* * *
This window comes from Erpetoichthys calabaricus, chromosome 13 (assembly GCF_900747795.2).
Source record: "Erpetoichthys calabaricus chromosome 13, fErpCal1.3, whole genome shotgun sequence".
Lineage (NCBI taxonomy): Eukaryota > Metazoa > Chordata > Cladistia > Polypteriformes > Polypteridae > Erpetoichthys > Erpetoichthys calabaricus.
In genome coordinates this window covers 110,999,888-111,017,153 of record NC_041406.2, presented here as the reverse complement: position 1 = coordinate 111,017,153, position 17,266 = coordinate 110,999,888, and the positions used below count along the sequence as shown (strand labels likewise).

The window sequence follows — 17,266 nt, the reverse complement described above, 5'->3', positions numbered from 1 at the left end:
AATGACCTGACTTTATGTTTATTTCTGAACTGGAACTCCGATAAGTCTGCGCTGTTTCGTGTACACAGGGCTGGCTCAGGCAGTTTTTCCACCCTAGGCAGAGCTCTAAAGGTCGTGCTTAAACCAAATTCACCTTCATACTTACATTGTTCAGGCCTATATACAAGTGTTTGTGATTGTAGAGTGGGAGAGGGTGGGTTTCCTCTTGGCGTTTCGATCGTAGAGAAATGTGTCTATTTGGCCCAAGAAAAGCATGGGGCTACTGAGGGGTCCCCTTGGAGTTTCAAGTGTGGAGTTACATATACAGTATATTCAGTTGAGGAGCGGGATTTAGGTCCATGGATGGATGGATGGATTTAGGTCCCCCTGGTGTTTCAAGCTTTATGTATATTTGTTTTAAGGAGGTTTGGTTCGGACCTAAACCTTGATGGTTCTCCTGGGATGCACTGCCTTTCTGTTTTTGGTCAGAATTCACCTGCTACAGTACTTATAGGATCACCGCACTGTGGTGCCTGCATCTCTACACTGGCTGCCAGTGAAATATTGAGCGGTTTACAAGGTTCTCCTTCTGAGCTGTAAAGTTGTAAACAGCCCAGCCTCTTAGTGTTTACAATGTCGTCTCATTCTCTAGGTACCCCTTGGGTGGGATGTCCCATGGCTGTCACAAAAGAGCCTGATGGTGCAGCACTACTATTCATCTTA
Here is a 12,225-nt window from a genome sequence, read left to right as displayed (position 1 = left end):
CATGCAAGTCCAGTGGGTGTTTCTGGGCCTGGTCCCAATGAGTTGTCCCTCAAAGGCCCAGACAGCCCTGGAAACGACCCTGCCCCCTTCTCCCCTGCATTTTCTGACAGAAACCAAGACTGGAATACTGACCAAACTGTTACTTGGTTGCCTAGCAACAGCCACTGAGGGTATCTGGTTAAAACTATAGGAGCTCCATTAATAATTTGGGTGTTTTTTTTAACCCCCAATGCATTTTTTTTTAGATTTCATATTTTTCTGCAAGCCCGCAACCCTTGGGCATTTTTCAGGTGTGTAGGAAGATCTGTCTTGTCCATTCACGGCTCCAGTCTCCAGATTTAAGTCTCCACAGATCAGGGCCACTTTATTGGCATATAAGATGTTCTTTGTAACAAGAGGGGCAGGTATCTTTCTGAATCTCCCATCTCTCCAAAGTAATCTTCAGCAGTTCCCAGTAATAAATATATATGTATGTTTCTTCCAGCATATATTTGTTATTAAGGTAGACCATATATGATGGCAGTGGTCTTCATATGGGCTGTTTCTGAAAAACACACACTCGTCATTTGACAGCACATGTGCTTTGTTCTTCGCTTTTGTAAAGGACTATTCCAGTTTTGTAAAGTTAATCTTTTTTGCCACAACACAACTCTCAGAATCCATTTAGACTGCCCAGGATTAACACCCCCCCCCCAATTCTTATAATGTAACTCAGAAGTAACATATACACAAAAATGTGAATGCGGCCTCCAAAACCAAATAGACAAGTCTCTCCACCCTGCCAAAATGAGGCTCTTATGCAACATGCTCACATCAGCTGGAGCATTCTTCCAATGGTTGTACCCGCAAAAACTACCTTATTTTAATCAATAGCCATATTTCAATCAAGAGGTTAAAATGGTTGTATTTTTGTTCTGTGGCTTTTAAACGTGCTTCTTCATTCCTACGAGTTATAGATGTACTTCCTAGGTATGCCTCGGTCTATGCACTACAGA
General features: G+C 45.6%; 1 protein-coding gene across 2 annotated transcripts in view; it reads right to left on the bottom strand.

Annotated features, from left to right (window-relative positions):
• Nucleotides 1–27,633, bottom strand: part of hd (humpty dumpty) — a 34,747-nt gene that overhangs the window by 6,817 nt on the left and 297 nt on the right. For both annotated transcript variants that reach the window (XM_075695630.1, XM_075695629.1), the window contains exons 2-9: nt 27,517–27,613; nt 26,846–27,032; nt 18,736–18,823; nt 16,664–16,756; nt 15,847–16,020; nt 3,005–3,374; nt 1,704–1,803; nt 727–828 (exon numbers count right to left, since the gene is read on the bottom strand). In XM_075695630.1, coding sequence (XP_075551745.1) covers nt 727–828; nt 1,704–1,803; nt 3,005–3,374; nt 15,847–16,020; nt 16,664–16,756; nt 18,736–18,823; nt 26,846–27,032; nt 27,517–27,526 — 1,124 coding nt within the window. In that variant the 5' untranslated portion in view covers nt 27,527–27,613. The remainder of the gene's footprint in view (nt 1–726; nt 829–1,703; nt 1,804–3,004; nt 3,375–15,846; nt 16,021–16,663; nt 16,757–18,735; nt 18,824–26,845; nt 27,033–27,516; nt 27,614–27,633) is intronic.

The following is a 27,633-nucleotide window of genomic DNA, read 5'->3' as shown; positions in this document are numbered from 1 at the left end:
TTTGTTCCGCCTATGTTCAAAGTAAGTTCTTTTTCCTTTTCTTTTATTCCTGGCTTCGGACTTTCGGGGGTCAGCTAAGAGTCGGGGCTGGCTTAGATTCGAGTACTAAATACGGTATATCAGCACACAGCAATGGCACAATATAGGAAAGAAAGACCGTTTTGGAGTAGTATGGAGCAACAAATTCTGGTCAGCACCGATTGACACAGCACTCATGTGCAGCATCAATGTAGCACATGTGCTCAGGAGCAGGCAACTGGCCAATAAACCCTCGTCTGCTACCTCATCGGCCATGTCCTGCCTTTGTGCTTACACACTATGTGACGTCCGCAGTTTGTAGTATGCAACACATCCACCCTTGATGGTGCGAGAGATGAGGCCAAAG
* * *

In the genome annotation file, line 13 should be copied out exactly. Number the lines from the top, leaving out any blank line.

TTTGTTCCGCCTATGTTCAAAGTAAGTTCTTTTTCCTTTTCTTTTATTCCTGGCTTCGGACTTTCGGGGGTCAGCTAAGAGTCGGGGCTGGCTTAGATTCGAGTACTAAATACGGTATATCAGCACACAGCAATGGCACAATATAGGAAAGAAAGACCGTTTTGGAGTAGTATGGAGCAACAAATTCTGGTCAGCACCGATTGACACAGCACTCATGTGCAGCATCAATGTAGCACATGTGCTCAGGAGCAGGCAACTGGCCAATAAACCCTCGTCTGCTACCTCATCGGCCATGTCCTGCCTTTGTGCTTACACACTATGTGACGTCCGCAGTTTGTAGTATGCAACACATCCACCCTTGATGGTGCGAGAGATGAGGCCAAAG